Cringing from home

Business pundits say a crisis a great business opportunity. Maybe. But careful using it as marketing opportunity.

Today I saw my favorite silver lining so far from the coronavirus: dolphins returning to the Trieste, Italy waterfront after an apparently 40 year absence.

Dolphins over cruise ships.

There are more silver linings too – working from home is going mainstream and that’s going to change how we all do business in a way that’s to my liking. It will reward ingenuity and initiative for my people: tech entrepreuneurs who have created ways for people to benefit from their products and services using the Internet are going to win. I love this.

And that effect will be true even if many people return to their offices post-pandemic.

I’ve worked remotely since about 2002 ((apart from a stint at Blackbaud and its subsidiaries, where I was in an old-fashioned office for 3 and half years, I’ve worked from home, from my own private office, or from one of about 15 coworks for the last 18 years)), so I open-arm-welcome the chorus of “how to work from home” advice flooding the media – it’s wonderful to see this go from weird to nearly mainstream. 

It’ll make many people happier, especially in human ecosystems which require painful car commuting or public transport. If you need further details, just go on LinkedIn or Facebook – you’ll be inundated.

Is that why I’m cringing? Meh, not really. People are excited about something new, god bless them. That brings a smile.

But I am also cringing. And that’s because of the way that some companies are marketing during this epidemic. 

Some companies are cloaking their marketing as public health concern around COVID-19.

To add insult to injury, they’re doing so by cloaking marketing emails (which require permission) as critical transactional emails (which do not).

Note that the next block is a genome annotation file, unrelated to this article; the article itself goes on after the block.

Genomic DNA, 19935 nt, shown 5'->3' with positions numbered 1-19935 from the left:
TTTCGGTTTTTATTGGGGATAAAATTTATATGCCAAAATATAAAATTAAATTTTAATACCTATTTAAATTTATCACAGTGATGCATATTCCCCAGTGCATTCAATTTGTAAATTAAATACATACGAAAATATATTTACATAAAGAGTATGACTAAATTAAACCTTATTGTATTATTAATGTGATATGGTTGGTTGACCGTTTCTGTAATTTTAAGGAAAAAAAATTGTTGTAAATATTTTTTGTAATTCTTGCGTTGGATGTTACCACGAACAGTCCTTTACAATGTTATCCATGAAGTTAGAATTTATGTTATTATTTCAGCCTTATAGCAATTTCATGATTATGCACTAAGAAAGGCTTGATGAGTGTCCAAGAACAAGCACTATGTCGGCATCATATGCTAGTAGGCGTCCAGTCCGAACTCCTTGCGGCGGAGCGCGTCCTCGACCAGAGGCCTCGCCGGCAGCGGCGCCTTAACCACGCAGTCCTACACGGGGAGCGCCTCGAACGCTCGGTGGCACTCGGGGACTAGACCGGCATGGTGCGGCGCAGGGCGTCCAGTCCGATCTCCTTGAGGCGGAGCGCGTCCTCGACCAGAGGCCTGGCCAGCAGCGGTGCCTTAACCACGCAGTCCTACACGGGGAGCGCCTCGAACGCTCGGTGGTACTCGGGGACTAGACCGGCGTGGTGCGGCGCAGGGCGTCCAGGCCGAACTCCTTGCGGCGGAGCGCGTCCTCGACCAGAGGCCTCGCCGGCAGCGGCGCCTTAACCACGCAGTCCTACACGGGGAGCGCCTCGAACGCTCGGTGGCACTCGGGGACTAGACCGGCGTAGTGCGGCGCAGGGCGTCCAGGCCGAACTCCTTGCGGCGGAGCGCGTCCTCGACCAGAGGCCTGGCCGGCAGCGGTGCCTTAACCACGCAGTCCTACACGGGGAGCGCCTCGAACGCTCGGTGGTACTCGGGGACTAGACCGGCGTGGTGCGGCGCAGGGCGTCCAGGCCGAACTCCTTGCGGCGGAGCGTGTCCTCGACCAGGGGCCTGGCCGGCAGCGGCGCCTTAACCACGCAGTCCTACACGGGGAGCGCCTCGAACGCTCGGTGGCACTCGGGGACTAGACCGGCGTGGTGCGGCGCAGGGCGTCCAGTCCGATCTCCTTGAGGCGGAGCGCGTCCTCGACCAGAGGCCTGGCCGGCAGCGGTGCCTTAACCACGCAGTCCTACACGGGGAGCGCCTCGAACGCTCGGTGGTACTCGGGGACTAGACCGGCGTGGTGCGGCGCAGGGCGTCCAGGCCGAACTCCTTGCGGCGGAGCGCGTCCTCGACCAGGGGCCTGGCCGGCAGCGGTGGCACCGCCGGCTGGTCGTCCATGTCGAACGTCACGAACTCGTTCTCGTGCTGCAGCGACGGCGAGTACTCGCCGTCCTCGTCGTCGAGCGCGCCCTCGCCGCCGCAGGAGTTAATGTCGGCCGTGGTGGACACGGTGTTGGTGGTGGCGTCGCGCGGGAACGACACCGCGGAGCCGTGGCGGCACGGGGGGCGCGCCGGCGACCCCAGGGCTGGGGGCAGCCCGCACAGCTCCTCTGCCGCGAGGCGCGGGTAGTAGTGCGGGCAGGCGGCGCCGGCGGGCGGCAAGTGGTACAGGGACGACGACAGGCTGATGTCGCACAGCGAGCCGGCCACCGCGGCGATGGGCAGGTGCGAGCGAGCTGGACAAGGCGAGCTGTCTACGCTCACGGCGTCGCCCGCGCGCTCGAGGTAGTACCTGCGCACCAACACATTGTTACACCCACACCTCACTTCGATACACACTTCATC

That’s not even marketing at all, according to the definition of marketing I adhere to.

It’s advertising.

And advertising itself is not necessarily wrong. Not at all. 

But this kind of advertising, also known as Spam, is not just wrong, it’s cringeworthy. 

Who’s the culprit? There are actually several in my inbox, but I am going to single out a massive brand name that will hopefully not send me a cease and desist letter: Moneygram.

Moneygram saw fit to interrupt my inbox today with a spam marketing email entitled, “Supporting You During the COVID-19 Pandemic”.

How did they support me?

In the email, Moneygram purported concern about the pandemic and noted that “walk-in locations may be unavailable in certain areas”.

Now, did they shut down walk-in locations worldwide, perchance? Because they are so concerned about public health over revenue? No – just in areas “where governments have imposed mandatory closures”. Thanks for telling us you’re not breaking the law Moneygram.

Wherever governments have imposed mandatory closures, did Moneygram announce a program whereby people who rely on walk-in locations are still able to use their service? No.

No, because the point of the email was to say, “instead of using the other 200 money transfer service in the world, go to our website or app and use ours.

Yes, they have – shocker – an app for sending money. Or you can use their website.

Right, just like every single other money transfer service in the world.

But PayPal didn’t spam me. Neither did the other 7 money transfer and payment services I’m signed up for.

It makes me reflect on us – I hope none of us will be tempted to use this global tragedy to gain a “marketing advantage” (ie create tasteless advertisements).

Now back to the quarantine life.

And if you’re also working from home, enjoy 🙂